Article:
Walk into the kennel area at Greenhill Humane Society and you are struck by two things: First, the hopefulness and worry on the furry faces of dogs, from Chihuahuas to huskies, looking for forever homes, and second, the loudness of the barking and yelping echoing off the cement walls.
The kennels at First Avenue Shelter, the public shelter run by Greenhill, are no better off. The county shelter was built in the ’70s, and Greenhill’s kennels were constructed in the 1950s, according to Greenhill Executive Director Cary Lieberman. Both are loud and not conducive to happy, calm dogs that will attract forever homes.
Both kennels run by Greenhill — one private, one public — are in need of being replaced, and funds are needed to replace them. And that is causing some controversy among animal advocates. Greenhill took over running the First Avenue Shelter (formerly Lane County Animal Services), which houses animals for the cities of Eugene and Springfield as well as Lane County, in the summer of 2012.
Lieberman says that four years ago, Greenhill hired Animal Arts, the same firm the county used in a 2005 study to look at its own kennel because, he says, the firm was familiar with its community and its needs. The cost for a new kennel at Greenhill at that time was estimated at $8 million, not including the land, which Greenhill already owns.
Greenhill sits on 20 acres west of Eugene. Its most recent large renovation was a new cattery, front office and care area in 2000.
Lane County had looked into a new shelter in 2005 and again in 2010, at a cost of about $6 million, but the plan never came to fruition. Last month, 11 long-time First Avenue volunteers signed onto a letter again calling for a new shelter, citing problems from weather issues to overcrowding.
First Avenue volunteer Misha English spoke about the shelter before the Eugene City Council March 9. She said in her public comments that “the county, along with the cities of Springfield and Eugene, may soon be asked to consider a proposal whereby the First Avenue Shelter is merged with Greenhill shelter into a new shelter built on Greenhill’s private land.” She said, “I believe that this plan would be ill-advised” and cited concerns such as the question of who would own the building and whether taxpayers would be asked to pad the contract with extra “administrative monies” to offset the cost of the new building.
English also said to the City Council that “the option of a public shelter needs to be fully vetted and the process should be transparent.”
Lane County Spokesman Trevor Steele says the county is continuing to increase its transparency, and when another contract is finalized with Greenhill, it will be publically available, as the last contract was. He adds that the contract with Greenhill has allowed for “economies of scale” and made things more efficient.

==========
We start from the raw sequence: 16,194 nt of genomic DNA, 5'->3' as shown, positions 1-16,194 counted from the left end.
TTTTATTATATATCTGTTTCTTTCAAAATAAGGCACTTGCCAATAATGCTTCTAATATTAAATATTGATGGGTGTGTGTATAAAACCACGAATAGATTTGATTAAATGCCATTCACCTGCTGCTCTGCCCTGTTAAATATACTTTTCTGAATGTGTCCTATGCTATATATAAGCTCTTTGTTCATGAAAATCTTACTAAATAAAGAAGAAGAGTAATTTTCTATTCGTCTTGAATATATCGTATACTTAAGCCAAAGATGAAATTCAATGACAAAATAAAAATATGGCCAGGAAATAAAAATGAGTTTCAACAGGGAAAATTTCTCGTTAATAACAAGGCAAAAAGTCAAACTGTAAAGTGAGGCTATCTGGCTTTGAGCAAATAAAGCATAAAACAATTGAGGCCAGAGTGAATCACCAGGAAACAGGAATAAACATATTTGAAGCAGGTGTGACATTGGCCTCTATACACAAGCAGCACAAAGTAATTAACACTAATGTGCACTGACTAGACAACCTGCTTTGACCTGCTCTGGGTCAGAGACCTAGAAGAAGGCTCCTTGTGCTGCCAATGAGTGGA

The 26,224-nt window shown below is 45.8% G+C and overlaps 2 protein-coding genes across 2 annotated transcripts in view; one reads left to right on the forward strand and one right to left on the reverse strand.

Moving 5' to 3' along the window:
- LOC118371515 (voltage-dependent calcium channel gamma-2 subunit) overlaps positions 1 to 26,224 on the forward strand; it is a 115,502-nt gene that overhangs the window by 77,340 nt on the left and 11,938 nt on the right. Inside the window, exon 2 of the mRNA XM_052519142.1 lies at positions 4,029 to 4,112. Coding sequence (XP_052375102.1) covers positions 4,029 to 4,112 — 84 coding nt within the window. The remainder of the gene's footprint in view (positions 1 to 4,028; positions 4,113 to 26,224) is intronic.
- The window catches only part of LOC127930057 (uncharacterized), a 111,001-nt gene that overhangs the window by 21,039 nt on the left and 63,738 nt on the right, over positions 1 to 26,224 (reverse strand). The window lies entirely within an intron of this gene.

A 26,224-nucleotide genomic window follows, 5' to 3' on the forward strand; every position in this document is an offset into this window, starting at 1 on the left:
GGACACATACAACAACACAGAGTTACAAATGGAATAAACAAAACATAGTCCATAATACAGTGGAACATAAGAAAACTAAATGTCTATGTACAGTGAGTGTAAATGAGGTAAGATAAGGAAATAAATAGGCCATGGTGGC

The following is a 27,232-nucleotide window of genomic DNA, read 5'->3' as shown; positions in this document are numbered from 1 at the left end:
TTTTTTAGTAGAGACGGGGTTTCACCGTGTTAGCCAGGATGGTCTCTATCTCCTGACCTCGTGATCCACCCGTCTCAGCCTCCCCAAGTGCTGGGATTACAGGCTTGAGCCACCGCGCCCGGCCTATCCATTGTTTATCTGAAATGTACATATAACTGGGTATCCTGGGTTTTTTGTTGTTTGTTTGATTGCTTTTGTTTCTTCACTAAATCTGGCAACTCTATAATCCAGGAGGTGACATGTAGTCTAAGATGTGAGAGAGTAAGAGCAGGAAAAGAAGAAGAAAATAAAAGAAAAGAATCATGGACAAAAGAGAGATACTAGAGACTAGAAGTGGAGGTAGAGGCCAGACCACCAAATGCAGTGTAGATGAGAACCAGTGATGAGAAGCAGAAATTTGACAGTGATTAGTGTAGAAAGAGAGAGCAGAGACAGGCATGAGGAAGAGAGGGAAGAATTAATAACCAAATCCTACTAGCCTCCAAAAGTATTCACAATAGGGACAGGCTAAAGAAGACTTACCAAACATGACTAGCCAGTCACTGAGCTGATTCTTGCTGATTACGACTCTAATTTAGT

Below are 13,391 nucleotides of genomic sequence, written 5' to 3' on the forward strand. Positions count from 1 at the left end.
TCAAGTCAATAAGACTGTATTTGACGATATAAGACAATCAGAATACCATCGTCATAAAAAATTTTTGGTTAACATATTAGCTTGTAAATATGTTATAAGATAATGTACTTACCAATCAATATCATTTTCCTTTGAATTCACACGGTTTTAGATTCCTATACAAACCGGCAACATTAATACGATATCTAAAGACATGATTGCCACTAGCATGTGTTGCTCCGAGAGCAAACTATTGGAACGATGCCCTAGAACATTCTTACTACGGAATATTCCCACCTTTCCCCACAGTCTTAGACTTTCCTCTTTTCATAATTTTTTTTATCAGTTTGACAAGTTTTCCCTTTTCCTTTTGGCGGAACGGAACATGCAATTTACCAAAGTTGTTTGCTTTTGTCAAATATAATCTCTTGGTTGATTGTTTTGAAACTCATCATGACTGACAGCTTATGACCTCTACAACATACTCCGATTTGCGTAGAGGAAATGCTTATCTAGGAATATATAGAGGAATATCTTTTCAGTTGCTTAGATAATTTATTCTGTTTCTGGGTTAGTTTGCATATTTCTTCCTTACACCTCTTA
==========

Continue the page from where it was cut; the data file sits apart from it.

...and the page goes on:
Steele says that as much as the county wants to help its “four-legged friends and wants to make sure they are well cared for and wants to make sure animal services is still working,” the county doesn’t have the money for capital improvements to the shelter.
He says if Greenhill wants to expand its own shelter “that’s really Greenhill’s thing. It’s not our property. We are not involved if a contractor expands its own facility on its own property.”
Lieberman says when Greenhill previously looked into building a new shelter, it was only able to identify $3 million in funds, far less than the $10-$12 million it now estimates it would cost for a new shelter that would meet the community’s needs. He says, “I’m not sure there is the money to build two shelters in this community.” He says he also would be concerned about the city and county spending money to build a new shelter but then not having the money to operate it.
Another issue critics have is that while Greenhill has the land for expansion, the humane society is several miles from the city center, where the unhoused and those who lack transportation would have difficulty accessing public animal services. Lieberman says Greenhill hopes to be innovative and perhaps look into options such a vans or shuttles.
Lieberman says that at this point there is no “serious conversation” about a new shelter, but ideally that will happen in the next two years because “we need it and First Avenue Shelter needs it.”
Greenhill critics, No Kill Lane County, recently engaged the nonprofit in a legal battle over public records. The Lane County District Attorney’s Office ruled, “Greenhill/First Avenue is a private entity that is the functional equivalent of a public body to the extent that Greenhill/First Avenue contracts with local governments to provide ‘animal sheltering’ services.”
Lieberman, who has maintained that the shelter is transparent, says Greenhill is in discussions with counsel over appealing the ruling as it sets a precedent for other nonprofits engaged in contracts with public agencies.